Could we curb the worst effects of climate change by hacking ice?
That’s the bold proposal of Leslie Field and her nonprofit organization, Ice911. The Stanford professor wants to boost the reflectivity of Arctic sea-ice by impregnating it with various reflective materials, like hollow glass spheres. The hope is that by rebounding more sunlight back into space we can keep the oceans whiter and thus avert the most dire effects of global warming.
As the world continues to spew out carbon emissions, scientists have proposed a series of radical solutions known as geoengineering, which instead of cutting carbon try to ameliorate its impacts. These range from sprinkling the oceans with lime to reduce acidity, to pumping sulphur dioxide into the atmosphere to obscure solar radiation.
These ideas are controversial because the effects are uncertain, and because they could do more harm than good. But Field says her ideas don’t take huge risks; they’re reversible in case they have unforeseen consequences.
“I like the idea of it being local and reversible. You could put [the glass spheres] in embedded materials that you could remove,” she says. “I think it’s essential to undo something if you find that there’s an unintended consequence, and I wish some of these other approaches had looked at that.”
Melting Arctic ice represents a climate change double whammy. First, the melting raises sea levels. Second, it creates an “Ice-Albedo Feedback Effect” where younger ice or open water absorbs more heat than the normal multi-year layer. That in turn warms the water further and induces more melting.
In the Arctic, the normal sea covering is all but vanishing in the summer. A 2013 study in the journal Nature Climate Change found that areas with a reflectivity, or albedo, of 75% had disappeared since the 1980s.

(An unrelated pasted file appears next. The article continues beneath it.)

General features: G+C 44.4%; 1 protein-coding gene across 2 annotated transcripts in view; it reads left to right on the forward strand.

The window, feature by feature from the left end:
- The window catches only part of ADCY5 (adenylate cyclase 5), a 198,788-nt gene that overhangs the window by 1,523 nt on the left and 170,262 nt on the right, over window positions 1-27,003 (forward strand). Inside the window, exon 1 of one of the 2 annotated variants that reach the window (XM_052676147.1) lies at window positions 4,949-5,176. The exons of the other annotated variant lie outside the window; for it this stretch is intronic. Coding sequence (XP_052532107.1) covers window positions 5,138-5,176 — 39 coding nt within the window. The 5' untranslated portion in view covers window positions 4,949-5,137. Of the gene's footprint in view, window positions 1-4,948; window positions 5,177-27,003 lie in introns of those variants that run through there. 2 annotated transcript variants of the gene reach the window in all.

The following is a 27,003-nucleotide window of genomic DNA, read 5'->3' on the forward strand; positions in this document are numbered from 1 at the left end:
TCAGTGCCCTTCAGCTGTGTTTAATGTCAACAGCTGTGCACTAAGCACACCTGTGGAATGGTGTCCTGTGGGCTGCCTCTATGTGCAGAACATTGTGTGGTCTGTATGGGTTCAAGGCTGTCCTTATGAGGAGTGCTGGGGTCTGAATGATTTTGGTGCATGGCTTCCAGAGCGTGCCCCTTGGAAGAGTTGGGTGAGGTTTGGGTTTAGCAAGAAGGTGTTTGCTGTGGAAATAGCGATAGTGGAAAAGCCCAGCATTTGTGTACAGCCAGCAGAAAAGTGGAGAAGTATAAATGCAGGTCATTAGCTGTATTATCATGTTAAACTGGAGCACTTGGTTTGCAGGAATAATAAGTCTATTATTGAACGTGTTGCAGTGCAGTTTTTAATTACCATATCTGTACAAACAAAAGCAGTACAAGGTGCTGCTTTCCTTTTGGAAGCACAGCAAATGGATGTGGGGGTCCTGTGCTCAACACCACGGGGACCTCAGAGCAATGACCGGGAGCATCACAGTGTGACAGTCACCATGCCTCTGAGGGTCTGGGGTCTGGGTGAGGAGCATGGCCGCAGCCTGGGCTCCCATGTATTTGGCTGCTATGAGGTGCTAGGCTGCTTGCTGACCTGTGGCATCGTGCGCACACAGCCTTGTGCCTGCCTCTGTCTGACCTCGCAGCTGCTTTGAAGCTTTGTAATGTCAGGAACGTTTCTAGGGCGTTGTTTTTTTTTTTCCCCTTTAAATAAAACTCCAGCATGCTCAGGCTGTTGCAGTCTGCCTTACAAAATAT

Ice911 is looking at two possible materials to cover the ice. One consists of the aforementioned tiny hollow glass spheres, which would only be 50 to 60 microns wide (about half the diameter of a human hair). This material is widely used for building insulation and in paint, and should be relatively harmless to the environment, Field says. The second is a “kitchen material” that Field won’t name (except to say it’s safe enough to drink).
The company, which Field founded after watching Al Gore’s An Inconvenient Truth in 2006, has conducted seven years of experiments in places like Minnesota and Canada. It now plans to expand into Alaska, where it can test its solutions in real Arctic conditions.
Field stresses she’s not looking to blanket the region with foreign substances. Rather, the idea is to reboot the ice in certain key locations, such as around communities that depend on the ice, or routes through which melting ice reaches the wider ocean.
“We want to stop the loss in order for the [young] ice to become multiyear ice. It’s as gentle a reboot as you can possibly come up with,” she says.